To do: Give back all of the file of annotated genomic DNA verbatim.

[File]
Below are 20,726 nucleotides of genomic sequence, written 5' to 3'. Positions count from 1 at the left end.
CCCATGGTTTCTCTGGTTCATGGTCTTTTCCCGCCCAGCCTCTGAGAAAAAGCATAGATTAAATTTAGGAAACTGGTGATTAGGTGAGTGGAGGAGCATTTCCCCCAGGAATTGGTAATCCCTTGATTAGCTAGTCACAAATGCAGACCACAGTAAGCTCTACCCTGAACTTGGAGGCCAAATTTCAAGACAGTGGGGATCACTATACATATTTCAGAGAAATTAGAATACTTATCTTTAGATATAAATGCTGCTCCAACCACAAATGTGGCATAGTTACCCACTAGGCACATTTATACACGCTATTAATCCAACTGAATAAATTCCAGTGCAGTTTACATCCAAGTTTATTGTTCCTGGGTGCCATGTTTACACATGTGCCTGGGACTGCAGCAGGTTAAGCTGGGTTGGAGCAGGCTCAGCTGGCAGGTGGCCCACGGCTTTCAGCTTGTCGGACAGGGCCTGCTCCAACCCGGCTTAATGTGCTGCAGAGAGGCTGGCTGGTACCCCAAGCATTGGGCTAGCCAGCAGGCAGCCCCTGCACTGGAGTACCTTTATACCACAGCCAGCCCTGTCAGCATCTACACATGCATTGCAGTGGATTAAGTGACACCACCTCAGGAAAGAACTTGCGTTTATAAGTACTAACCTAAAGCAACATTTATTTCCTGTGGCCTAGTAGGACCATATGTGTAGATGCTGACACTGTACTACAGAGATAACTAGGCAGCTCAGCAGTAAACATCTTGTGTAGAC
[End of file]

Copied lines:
Below are 20,726 nucleotides of genomic sequence, written 5' to 3'. Positions count from 1 at the left end.
CCCATGGTTTCTCTGGTTCATGGTCTTTTCCCGCCCAGCCTCTGAGAAAAAGCATAGATTAAATTTAGGAAACTGGTGATTAGGTGAGTGGAGGAGCATTTCCCCCAGGAATTGGTAATCCCTTGATTAGCTAGTCACAAATGCAGACCACAGTAAGCTCTACCCTGAACTTGGAGGCCAAATTTCAAGACAGTGGGGATCACTATACATATTTCAGAGAAATTAGAATACTTATCTTTAGATATAAATGCTGCTCCAACCACAAATGTGGCATAGTTACCCACTAGGCACATTTATACACGCTATTAATCCAACTGAATAAATTCCAGTGCAGTTTACATCCAAGTTTATTGTTCCTGGGTGCCATGTTTACACATGTGCCTGGGACTGCAGCAGGTTAAGCTGGGTTGGAGCAGGCTCAGCTGGCAGGTGGCCCACGGCTTTCAGCTTGTCGGACAGGGCCTGCTCCAACCCGGCTTAATGTGCTGCAGAGAGGCTGGCTGGTACCCCAAGCATTGGGCTAGCCAGCAGGCAGCCCCTGCACTGGAGTACCTTTATACCACAGCCAGCCCTGTCAGCATCTACACATGCATTGCAGTGGATTAAGTGACACCACCTCAGGAAAGAACTTGCGTTTATAAGTACTAACCTAAAGCAACATTTATTTCCTGTGGCCTAGTAGGACCATATGTGTAGATGCTGACACTGTACTACAGAGATAACTAGGCAGCTCAGCAGTAAACATCTTGTGTAGAC